But this is where his one caveat to the equation comes into play: Pascal believes he’s the one Hopkins opponent to have beaten the system.

“Honestly, I don’t like to brag about myself, but I really think I’m the only boxer who came out better from a Hopkins fight,” Pascal told ESPN.com. “Jermain Taylor, even though he won both fights, was never the same. Kelly Pavlik was never the same. Antonio Tarver was never the same. The southpaw [Winky Wright] wasn’t the same. Even [Joe] Calzaghe went on to retire and wasn’t the same.

“I’m the only one who came out better from my fight against Bernard and [it’s] probably because I know that in my mind I won those two fights.”

[+] EnlargeBernard Hopkins, Jean Pascal
Rogerio Barbosa/AFP/Getty ImagesWhen Bernard Hopkins took Jean Pascal's light heavyweight belt in 2011, he also robbed Canada of its only titleholder at the time.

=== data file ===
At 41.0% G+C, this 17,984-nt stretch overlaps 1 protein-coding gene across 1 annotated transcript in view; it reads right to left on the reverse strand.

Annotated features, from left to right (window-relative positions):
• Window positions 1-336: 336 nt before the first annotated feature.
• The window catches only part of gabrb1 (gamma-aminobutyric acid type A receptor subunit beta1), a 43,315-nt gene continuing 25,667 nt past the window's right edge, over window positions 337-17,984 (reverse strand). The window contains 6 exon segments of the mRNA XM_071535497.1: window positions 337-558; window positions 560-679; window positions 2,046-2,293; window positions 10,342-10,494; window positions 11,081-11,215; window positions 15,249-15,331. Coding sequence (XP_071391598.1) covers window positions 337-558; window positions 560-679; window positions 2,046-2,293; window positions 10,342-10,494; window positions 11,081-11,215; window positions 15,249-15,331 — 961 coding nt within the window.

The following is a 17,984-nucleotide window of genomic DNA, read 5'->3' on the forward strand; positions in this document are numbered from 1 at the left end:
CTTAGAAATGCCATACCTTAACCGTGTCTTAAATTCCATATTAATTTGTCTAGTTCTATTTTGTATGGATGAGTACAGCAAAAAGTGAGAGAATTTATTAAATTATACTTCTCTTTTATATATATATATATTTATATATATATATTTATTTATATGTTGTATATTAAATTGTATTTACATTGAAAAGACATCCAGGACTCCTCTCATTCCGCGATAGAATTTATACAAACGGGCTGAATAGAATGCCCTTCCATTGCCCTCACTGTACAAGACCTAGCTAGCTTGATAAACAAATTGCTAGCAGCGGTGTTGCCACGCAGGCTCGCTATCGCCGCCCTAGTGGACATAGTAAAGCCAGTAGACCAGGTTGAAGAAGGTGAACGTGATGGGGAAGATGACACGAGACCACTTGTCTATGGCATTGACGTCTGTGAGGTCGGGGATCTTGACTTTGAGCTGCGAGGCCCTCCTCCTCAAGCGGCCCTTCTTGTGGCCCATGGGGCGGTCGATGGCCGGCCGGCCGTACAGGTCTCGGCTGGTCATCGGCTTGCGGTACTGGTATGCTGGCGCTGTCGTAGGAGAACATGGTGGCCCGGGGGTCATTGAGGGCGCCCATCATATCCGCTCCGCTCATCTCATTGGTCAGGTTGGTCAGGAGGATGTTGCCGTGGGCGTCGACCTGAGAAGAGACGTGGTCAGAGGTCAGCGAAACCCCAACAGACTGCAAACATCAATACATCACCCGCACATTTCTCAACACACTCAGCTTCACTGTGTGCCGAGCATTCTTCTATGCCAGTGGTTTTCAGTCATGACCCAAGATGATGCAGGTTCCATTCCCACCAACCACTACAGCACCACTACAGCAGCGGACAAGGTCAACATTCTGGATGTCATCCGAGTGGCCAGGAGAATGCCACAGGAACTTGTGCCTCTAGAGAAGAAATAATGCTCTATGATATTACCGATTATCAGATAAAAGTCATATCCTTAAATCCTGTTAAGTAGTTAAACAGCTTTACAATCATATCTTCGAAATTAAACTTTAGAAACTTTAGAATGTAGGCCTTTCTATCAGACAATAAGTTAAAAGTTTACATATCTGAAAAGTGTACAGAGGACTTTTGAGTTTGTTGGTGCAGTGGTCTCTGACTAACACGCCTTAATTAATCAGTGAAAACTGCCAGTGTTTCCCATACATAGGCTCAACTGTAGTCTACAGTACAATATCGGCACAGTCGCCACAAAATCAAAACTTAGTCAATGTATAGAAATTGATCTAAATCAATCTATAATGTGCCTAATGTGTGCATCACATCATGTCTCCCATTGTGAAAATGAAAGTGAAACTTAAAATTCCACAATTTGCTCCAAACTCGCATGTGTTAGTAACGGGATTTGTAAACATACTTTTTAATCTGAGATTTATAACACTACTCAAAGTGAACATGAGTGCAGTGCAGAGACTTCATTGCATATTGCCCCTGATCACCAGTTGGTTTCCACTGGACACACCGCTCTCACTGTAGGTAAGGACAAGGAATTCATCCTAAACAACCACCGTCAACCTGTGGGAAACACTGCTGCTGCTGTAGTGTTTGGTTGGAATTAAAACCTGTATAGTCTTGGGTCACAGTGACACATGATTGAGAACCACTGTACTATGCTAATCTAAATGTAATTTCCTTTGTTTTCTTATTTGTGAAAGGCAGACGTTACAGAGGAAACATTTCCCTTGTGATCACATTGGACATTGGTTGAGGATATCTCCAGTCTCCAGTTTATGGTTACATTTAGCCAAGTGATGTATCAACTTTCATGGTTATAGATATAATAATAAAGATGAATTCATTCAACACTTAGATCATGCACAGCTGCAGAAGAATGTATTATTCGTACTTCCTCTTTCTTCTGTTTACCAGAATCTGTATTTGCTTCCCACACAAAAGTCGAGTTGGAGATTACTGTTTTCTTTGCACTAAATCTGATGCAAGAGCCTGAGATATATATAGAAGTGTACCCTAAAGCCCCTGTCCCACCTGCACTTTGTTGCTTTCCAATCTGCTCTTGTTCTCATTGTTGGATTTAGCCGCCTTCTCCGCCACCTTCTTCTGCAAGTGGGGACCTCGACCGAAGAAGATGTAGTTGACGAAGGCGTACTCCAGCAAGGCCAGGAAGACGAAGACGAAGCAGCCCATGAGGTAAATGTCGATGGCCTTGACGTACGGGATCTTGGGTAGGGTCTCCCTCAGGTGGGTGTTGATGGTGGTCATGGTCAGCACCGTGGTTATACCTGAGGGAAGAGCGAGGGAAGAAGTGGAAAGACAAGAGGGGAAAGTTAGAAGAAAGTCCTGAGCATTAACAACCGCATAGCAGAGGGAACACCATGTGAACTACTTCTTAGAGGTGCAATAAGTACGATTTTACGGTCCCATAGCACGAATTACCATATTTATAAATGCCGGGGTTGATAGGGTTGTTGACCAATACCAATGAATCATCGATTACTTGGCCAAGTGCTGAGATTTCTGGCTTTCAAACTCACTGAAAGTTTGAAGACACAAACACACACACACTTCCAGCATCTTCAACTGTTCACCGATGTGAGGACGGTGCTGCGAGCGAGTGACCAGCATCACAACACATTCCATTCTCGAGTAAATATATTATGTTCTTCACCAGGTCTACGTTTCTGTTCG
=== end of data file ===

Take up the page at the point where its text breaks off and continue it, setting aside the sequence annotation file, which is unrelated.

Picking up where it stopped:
Pascal, long one of boxing’s most colorful quotes, has never been afraid to use a bit of hyperbole in order to passionately make a point. But both his December 2010 disputed majority draw (which most felt Hopkins had won) and tight unanimous-decision defeat in the rematch clearly offered Pascal prudent opportunities to learn from his mistakes.

Hopkins not only exposed deficiencies in the footwork and technique of the fighter 18 years his junior, he simply owned Pascal in all aspects of the mental game. It was something that has stuck with Pascal, 31, who, to his credit, claims to have grown from the setback.